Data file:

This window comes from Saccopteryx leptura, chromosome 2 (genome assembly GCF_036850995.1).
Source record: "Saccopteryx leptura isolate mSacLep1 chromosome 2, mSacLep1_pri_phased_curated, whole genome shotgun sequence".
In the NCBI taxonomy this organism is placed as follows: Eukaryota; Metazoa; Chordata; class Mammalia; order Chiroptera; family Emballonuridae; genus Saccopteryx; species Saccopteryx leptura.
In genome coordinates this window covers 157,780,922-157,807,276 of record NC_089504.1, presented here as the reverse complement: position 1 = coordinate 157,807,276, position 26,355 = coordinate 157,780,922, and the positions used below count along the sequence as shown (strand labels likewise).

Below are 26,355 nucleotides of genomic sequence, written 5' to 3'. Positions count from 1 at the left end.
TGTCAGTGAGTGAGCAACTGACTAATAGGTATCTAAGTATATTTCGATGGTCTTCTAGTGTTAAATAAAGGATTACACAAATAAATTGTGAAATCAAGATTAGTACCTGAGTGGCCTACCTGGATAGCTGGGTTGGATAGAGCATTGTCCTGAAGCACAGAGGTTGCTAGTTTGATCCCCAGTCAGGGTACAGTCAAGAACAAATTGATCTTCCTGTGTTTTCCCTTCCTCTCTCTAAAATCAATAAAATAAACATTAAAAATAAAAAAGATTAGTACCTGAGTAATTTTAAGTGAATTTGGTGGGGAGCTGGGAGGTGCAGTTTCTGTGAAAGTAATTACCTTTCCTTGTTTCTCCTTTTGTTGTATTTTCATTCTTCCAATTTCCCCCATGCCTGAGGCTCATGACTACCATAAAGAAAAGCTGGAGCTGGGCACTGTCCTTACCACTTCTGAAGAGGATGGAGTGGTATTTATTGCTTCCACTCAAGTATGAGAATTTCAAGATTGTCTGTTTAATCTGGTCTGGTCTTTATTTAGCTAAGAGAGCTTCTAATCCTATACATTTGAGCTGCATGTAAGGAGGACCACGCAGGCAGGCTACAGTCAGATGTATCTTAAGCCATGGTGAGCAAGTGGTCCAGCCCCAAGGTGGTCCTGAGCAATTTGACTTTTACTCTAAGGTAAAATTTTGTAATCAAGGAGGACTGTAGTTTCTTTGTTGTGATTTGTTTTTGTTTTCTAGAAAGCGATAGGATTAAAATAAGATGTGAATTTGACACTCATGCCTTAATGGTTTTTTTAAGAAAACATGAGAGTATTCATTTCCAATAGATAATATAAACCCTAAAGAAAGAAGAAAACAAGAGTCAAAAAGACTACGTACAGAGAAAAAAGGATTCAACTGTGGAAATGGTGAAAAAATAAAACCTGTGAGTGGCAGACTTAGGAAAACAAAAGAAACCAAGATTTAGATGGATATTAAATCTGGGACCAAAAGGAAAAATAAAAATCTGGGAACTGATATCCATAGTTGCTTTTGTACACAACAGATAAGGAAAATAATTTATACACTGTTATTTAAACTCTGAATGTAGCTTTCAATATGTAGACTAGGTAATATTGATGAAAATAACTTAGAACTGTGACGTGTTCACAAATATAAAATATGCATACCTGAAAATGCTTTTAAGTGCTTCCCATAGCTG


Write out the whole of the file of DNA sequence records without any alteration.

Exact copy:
This window comes from Saccopteryx leptura, chromosome 2 (genome assembly GCF_036850995.1).
Source record: "Saccopteryx leptura isolate mSacLep1 chromosome 2, mSacLep1_pri_phased_curated, whole genome shotgun sequence".
In the NCBI taxonomy this organism is placed as follows: Eukaryota; Metazoa; Chordata; class Mammalia; order Chiroptera; family Emballonuridae; genus Saccopteryx; species Saccopteryx leptura.
In genome coordinates this window covers 157,780,922-157,807,276 of record NC_089504.1, presented here as the reverse complement: position 1 = coordinate 157,807,276, position 26,355 = coordinate 157,780,922, and the positions used below count along the sequence as shown (strand labels likewise).

Below are 26,355 nucleotides of genomic sequence, written 5' to 3'. Positions count from 1 at the left end.
TGTCAGTGAGTGAGCAACTGACTAATAGGTATCTAAGTATATTTCGATGGTCTTCTAGTGTTAAATAAAGGATTACACAAATAAATTGTGAAATCAAGATTAGTACCTGAGTGGCCTACCTGGATAGCTGGGTTGGATAGAGCATTGTCCTGAAGCACAGAGGTTGCTAGTTTGATCCCCAGTCAGGGTACAGTCAAGAACAAATTGATCTTCCTGTGTTTTCCCTTCCTCTCTCTAAAATCAATAAAATAAACATTAAAAATAAAAAAGATTAGTACCTGAGTAATTTTAAGTGAATTTGGTGGGGAGCTGGGAGGTGCAGTTTCTGTGAAAGTAATTACCTTTCCTTGTTTCTCCTTTTGTTGTATTTTCATTCTTCCAATTTCCCCCATGCCTGAGGCTCATGACTACCATAAAGAAAAGCTGGAGCTGGGCACTGTCCTTACCACTTCTGAAGAGGATGGAGTGGTATTTATTGCTTCCACTCAAGTATGAGAATTTCAAGATTGTCTGTTTAATCTGGTCTGGTCTTTATTTAGCTAAGAGAGCTTCTAATCCTATACATTTGAGCTGCATGTAAGGAGGACCACGCAGGCAGGCTACAGTCAGATGTATCTTAAGCCATGGTGAGCAAGTGGTCCAGCCCCAAGGTGGTCCTGAGCAATTTGACTTTTACTCTAAGGTAAAATTTTGTAATCAAGGAGGACTGTAGTTTCTTTGTTGTGATTTGTTTTTGTTTTCTAGAAAGCGATAGGATTAAAATAAGATGTGAATTTGACACTCATGCCTTAATGGTTTTTTTAAGAAAACATGAGAGTATTCATTTCCAATAGATAATATAAACCCTAAAGAAAGAAGAAAACAAGAGTCAAAAAGACTACGTACAGAGAAAAAAGGATTCAACTGTGGAAATGGTGAAAAAATAAAACCTGTGAGTGGCAGACTTAGGAAAACAAAAGAAACCAAGATTTAGATGGATATTAAATCTGGGACCAAAAGGAAAAATAAAAATCTGGGAACTGATATCCATAGTTGCTTTTGTACACAACAGATAAGGAAAATAATTTATACACTGTTATTTAAACTCTGAATGTAGCTTTCAATATGTAGACTAGGTAATATTGATGAAAATAACTTAGAACTGTGACGTGTTCACAAATATAAAATATGCATACCTGAAAATGCTTTTAAGTGCTTCCCATAGCTG